Migration is a strategy used by many mammals in order to take advantage of food, shelter, and water that vary with seasons. Interestingly, there is strong evidence that genetics plays a role in migratory behavior that animals inherit. Many species rely not only on their senses to help them navigate, but they can also use mental maps to guide them to where they are supposed to go. But with considerable human development, how are animals supposed to find their way? According to research conducted by the University of Washington, half a dozen areas could experience heavier migration traffic compared with the average species-movement across the Western Hemisphere in response to a warming climate. >> Read the Full Article
  • Hawaii's Fishermen: Scapegoats for Forces Outside their Control

    Climate change is affecting fisheries in the Western Pacific and around the world, but a host of other factors, including land use, are threatening fisheries and the health and integrity of marine ecosystems. Aiming for sustainable fisheries, marine policymakers, resource managers, fishermen and other stakeholders are increasingly looking to take a more holistic, integrated approach to fisheries management, as evidenced during the latest meeting of the Western Regional Fishery Management Council (WRFMC) meeting, which was held in Oahu. Often blamed for overexploiting fish stocks, local fishermen in Hawaii are keenly aware of external impacts on the health and integrity of marine ecosystems and fish populations. At the latest WRFMC meeting in Honolulu, they argued in support of taking a more comprehensive ecosystems management approach, specifically zooming in on how land use and associated runoff from cities, agriculture and industry are harming marine ecosystems and fisheries. >> Read the Full Article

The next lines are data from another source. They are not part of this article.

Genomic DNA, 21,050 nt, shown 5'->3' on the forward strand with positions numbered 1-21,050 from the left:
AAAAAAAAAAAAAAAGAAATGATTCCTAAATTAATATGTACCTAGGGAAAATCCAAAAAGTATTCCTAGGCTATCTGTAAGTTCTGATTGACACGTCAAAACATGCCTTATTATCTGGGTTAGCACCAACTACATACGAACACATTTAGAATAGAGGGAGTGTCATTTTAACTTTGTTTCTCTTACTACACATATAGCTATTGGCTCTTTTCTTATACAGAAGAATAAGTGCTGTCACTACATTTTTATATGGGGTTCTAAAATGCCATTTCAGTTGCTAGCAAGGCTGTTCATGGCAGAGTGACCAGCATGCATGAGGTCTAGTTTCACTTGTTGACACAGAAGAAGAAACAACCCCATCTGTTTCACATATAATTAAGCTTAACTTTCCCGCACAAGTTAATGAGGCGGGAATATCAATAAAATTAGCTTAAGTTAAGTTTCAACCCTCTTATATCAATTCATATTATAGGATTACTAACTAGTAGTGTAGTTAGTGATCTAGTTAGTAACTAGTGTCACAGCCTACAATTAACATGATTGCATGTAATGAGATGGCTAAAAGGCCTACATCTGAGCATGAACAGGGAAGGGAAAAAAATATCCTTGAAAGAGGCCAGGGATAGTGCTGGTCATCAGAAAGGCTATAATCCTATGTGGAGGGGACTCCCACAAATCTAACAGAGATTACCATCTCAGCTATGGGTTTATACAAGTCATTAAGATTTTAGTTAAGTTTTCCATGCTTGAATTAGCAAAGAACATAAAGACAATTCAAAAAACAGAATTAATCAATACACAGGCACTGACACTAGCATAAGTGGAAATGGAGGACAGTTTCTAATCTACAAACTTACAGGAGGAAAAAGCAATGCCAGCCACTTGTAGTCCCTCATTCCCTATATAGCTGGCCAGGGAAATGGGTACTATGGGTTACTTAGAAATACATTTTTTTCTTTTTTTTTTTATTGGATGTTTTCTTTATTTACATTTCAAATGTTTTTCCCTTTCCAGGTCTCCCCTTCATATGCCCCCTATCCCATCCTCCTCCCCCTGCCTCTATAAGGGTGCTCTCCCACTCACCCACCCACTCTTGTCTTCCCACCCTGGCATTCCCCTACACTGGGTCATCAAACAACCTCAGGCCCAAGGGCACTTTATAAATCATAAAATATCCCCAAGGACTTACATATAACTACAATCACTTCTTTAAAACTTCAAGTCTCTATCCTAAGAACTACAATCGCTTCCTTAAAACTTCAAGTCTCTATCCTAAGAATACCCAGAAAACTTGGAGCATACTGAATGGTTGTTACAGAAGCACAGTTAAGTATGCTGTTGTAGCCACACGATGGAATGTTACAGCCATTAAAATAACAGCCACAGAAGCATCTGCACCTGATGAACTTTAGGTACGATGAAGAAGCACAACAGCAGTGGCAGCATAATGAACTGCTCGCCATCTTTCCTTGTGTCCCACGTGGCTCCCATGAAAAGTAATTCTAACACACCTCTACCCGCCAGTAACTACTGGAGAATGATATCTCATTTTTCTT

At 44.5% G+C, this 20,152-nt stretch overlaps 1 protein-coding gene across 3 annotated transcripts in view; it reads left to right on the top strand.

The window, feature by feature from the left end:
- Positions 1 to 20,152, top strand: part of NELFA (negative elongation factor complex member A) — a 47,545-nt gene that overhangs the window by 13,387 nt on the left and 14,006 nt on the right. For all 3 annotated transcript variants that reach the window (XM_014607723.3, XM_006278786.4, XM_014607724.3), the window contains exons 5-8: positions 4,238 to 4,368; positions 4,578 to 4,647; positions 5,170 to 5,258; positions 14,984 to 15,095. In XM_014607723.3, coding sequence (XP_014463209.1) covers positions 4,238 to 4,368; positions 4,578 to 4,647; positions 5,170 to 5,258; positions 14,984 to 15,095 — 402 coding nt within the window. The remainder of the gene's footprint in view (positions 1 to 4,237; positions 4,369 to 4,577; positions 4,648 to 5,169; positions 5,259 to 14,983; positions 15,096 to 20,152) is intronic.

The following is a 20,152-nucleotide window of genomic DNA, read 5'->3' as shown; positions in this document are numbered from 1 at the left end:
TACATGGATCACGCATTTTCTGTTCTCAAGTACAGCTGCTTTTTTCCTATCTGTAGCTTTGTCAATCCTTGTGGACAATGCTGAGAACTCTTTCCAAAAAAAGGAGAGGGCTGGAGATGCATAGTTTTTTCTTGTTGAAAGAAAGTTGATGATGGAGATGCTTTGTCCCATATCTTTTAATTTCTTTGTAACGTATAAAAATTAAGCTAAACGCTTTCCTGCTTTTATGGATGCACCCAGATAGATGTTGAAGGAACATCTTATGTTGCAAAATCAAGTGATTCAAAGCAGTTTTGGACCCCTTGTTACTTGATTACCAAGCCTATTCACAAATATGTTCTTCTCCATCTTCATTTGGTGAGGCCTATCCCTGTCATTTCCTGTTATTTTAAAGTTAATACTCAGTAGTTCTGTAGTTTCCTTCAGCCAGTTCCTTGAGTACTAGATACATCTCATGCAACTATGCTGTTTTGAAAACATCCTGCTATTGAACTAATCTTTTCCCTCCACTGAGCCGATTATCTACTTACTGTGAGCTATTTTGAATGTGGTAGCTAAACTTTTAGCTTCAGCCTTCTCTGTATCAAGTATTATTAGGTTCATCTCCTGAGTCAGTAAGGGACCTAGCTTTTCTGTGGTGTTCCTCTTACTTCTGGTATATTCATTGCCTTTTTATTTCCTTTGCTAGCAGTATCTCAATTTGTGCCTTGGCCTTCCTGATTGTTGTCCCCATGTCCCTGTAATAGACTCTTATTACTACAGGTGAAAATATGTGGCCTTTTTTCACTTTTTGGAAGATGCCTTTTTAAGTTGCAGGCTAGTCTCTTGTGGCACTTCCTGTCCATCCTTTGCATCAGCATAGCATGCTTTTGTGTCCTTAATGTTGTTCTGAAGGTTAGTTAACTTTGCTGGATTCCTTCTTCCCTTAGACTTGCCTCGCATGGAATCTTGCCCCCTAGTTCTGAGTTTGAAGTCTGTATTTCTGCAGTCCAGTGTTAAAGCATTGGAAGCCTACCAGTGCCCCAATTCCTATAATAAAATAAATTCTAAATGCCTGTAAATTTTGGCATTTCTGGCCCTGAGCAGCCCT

• Aquatic Environment Biodiversity Threatened by Pesticides

    The use of pesticides have been debated for some time now, as research indicates their use can have a negative effect on the environment. As an agent meant to prevent, destroy or mitigate any pest, pesticides target unwanted plants and animals that can alter ecosystems, cause nuisance, or spread disease. Besides potentially being toxic to humans and other animals, new research conducted by an international team of scientists has revealed that pesticides are responsible for reducing regional biodiversity of invertebrates by up to 42 percent. >> Read the Full Article